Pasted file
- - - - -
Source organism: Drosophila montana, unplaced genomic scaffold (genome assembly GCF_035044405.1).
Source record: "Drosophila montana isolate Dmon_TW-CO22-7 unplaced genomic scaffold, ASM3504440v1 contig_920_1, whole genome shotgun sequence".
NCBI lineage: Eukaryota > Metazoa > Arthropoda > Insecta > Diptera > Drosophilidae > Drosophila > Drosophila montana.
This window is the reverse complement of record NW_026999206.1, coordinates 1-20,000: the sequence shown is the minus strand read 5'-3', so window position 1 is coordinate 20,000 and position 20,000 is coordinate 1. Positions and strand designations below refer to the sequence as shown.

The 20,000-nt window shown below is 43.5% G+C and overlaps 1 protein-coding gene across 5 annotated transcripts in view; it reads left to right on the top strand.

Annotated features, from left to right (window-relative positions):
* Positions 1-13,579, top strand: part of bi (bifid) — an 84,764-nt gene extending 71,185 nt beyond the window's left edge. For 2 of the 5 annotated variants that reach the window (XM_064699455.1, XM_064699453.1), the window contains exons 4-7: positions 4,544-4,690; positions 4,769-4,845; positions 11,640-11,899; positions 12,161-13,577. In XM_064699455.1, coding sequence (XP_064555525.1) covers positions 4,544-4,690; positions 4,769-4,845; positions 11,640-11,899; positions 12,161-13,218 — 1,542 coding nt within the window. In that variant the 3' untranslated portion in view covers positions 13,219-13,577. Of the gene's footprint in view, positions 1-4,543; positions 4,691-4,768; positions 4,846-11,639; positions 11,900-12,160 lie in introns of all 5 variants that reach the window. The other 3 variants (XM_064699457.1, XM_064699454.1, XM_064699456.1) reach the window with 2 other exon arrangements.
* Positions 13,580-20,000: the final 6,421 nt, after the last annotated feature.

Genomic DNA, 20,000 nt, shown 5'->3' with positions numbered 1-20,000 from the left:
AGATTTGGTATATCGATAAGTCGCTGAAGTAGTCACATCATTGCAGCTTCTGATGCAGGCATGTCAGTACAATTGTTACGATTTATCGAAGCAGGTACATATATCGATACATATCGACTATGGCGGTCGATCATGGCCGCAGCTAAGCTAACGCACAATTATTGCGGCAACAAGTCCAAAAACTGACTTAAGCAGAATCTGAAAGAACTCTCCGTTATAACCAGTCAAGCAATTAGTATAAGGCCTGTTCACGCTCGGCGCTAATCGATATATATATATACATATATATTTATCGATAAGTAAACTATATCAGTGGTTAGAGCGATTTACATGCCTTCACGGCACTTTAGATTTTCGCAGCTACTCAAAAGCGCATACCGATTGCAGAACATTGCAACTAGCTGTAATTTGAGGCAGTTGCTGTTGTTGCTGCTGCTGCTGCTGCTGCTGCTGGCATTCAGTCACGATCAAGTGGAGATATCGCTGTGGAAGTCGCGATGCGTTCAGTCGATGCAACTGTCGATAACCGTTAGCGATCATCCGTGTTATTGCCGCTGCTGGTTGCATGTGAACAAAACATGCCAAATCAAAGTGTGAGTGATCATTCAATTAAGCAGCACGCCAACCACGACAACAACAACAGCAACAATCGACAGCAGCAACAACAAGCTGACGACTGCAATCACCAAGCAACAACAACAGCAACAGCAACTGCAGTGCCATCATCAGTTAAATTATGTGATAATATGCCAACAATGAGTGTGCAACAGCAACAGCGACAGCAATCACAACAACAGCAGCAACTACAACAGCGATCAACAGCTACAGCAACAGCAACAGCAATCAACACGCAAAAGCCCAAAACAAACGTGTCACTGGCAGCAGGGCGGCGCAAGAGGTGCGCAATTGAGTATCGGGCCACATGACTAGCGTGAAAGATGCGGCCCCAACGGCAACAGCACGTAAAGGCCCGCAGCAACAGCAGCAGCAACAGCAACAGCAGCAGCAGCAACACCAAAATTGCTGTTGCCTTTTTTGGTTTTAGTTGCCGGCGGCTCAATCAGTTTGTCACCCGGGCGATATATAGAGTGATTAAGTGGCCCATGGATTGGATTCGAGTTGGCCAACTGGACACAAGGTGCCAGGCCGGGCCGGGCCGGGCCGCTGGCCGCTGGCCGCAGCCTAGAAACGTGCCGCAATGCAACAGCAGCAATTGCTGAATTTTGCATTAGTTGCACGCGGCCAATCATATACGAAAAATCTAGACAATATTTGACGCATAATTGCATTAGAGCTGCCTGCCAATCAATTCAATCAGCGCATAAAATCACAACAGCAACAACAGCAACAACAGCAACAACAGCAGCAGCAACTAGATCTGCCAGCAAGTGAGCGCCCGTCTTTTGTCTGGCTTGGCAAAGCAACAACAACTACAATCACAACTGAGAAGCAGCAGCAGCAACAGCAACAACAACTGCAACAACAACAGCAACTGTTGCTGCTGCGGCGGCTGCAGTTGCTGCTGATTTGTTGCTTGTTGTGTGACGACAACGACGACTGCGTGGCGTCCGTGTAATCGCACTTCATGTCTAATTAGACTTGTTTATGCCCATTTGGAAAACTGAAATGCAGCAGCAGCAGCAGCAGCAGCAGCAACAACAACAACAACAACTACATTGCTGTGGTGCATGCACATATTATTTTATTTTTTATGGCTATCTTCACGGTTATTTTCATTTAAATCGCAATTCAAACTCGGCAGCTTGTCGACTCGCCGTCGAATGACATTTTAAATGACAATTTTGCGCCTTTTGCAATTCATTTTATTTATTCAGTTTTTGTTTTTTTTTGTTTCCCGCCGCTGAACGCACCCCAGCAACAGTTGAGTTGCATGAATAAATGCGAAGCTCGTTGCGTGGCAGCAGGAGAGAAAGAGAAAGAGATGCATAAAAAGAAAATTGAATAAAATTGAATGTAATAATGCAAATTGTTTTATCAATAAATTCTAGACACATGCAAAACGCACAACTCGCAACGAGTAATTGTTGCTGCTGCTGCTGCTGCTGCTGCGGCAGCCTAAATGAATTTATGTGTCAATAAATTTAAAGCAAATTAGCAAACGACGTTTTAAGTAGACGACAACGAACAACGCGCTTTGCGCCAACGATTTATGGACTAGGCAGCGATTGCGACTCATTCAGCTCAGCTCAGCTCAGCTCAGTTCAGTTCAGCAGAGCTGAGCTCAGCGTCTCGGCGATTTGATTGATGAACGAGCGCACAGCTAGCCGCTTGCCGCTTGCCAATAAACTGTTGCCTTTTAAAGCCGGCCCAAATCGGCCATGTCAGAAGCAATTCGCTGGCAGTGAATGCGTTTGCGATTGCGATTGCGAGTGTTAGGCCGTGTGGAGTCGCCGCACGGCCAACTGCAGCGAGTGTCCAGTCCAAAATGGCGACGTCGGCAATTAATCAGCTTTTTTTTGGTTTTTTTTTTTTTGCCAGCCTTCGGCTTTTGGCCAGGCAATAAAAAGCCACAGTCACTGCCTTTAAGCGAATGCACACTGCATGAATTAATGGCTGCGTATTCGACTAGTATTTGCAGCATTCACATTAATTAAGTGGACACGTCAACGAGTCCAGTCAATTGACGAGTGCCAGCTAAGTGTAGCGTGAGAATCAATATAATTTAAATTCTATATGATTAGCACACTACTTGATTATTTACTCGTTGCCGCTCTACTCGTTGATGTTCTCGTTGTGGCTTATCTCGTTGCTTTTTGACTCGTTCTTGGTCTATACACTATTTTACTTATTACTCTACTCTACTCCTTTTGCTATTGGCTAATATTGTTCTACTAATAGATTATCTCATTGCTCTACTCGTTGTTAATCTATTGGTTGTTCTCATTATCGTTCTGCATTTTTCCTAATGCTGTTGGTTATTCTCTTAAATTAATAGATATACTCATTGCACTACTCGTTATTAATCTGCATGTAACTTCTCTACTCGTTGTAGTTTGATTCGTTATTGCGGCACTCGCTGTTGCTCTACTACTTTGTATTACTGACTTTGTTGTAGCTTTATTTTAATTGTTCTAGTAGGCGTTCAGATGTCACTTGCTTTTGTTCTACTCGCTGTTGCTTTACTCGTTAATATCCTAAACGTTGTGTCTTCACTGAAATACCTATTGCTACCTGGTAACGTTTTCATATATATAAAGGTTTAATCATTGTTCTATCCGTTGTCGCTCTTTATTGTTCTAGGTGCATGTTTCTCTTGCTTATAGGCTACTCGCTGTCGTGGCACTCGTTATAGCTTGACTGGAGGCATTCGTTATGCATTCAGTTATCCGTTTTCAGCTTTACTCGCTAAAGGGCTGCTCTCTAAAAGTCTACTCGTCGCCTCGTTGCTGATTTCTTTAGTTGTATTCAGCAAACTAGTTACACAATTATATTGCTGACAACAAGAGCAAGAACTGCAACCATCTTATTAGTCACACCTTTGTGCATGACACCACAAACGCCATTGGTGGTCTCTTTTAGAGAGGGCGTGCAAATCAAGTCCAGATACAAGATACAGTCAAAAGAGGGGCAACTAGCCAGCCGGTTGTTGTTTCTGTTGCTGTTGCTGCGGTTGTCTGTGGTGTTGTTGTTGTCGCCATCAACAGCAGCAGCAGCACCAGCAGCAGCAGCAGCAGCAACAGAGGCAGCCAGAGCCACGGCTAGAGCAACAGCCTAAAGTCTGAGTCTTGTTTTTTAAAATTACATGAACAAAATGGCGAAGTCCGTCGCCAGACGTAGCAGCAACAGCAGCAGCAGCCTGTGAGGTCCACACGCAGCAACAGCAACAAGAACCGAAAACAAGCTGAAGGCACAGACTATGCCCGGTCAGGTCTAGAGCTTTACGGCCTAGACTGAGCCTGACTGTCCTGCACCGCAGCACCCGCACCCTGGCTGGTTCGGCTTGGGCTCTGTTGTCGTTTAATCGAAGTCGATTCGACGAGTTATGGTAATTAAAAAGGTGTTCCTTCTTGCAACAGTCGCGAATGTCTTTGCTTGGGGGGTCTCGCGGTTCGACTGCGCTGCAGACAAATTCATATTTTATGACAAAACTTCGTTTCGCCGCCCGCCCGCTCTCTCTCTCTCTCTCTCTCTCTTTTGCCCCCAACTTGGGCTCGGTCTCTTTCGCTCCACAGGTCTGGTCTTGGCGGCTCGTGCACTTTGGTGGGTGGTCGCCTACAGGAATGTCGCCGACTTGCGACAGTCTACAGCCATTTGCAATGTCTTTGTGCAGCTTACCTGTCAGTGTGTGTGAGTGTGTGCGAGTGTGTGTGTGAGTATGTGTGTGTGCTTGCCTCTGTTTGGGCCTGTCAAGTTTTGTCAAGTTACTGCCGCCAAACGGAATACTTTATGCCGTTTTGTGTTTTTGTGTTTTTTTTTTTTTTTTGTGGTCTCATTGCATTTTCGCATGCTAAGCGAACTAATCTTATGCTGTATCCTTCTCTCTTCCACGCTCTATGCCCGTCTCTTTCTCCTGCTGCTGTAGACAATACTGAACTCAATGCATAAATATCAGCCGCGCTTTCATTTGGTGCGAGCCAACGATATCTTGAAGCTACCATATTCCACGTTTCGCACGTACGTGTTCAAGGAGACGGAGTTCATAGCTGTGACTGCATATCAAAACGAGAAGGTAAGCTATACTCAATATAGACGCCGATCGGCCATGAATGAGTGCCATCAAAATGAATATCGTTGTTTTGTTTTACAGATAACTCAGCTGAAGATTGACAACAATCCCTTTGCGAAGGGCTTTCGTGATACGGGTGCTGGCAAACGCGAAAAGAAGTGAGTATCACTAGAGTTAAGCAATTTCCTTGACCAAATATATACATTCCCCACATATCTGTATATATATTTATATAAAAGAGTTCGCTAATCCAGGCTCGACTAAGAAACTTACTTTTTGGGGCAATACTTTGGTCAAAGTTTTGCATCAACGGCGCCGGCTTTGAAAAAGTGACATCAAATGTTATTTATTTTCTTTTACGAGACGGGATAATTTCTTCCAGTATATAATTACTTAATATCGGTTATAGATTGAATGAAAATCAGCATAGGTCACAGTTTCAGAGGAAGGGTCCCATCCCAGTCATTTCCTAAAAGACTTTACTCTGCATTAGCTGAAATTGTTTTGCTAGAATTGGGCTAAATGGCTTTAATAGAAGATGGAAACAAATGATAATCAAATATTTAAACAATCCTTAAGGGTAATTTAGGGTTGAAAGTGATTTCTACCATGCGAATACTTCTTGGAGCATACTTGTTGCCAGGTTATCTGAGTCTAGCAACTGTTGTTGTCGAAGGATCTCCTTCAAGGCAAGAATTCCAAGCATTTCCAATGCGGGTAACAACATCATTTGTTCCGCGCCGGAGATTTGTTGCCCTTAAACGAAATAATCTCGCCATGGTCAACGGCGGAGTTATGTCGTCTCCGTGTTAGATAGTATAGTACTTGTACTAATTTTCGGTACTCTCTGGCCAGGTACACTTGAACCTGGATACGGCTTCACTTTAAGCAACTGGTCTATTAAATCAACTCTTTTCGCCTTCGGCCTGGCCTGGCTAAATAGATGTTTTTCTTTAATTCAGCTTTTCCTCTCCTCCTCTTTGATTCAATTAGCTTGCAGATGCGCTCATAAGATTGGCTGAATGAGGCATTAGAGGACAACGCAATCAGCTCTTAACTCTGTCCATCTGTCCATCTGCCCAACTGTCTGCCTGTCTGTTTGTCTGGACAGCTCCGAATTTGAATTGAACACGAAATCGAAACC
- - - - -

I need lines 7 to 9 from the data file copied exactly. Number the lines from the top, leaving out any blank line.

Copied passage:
* Positions 1-13,579, top strand: part of bi (bifid) — an 84,764-nt gene extending 71,185 nt beyond the window's left edge. For 2 of the 5 annotated variants that reach the window (XM_064699455.1, XM_064699453.1), the window contains exons 4-7: positions 4,544-4,690; positions 4,769-4,845; positions 11,640-11,899; positions 12,161-13,577. In XM_064699455.1, coding sequence (XP_064555525.1) covers positions 4,544-4,690; positions 4,769-4,845; positions 11,640-11,899; positions 12,161-13,218 — 1,542 coding nt within the window. In that variant the 3' untranslated portion in view covers positions 13,219-13,577. Of the gene's footprint in view, positions 1-4,543; positions 4,691-4,768; positions 4,846-11,639; positions 11,900-12,160 lie in introns of all 5 variants that reach the window. The other 3 variants (XM_064699457.1, XM_064699454.1, XM_064699456.1) reach the window with 2 other exon arrangements.
* Positions 13,580-20,000: the final 6,421 nt, after the last annotated feature.

Genomic DNA, 20,000 nt, shown 5'->3' with positions numbered 1-20,000 from the left: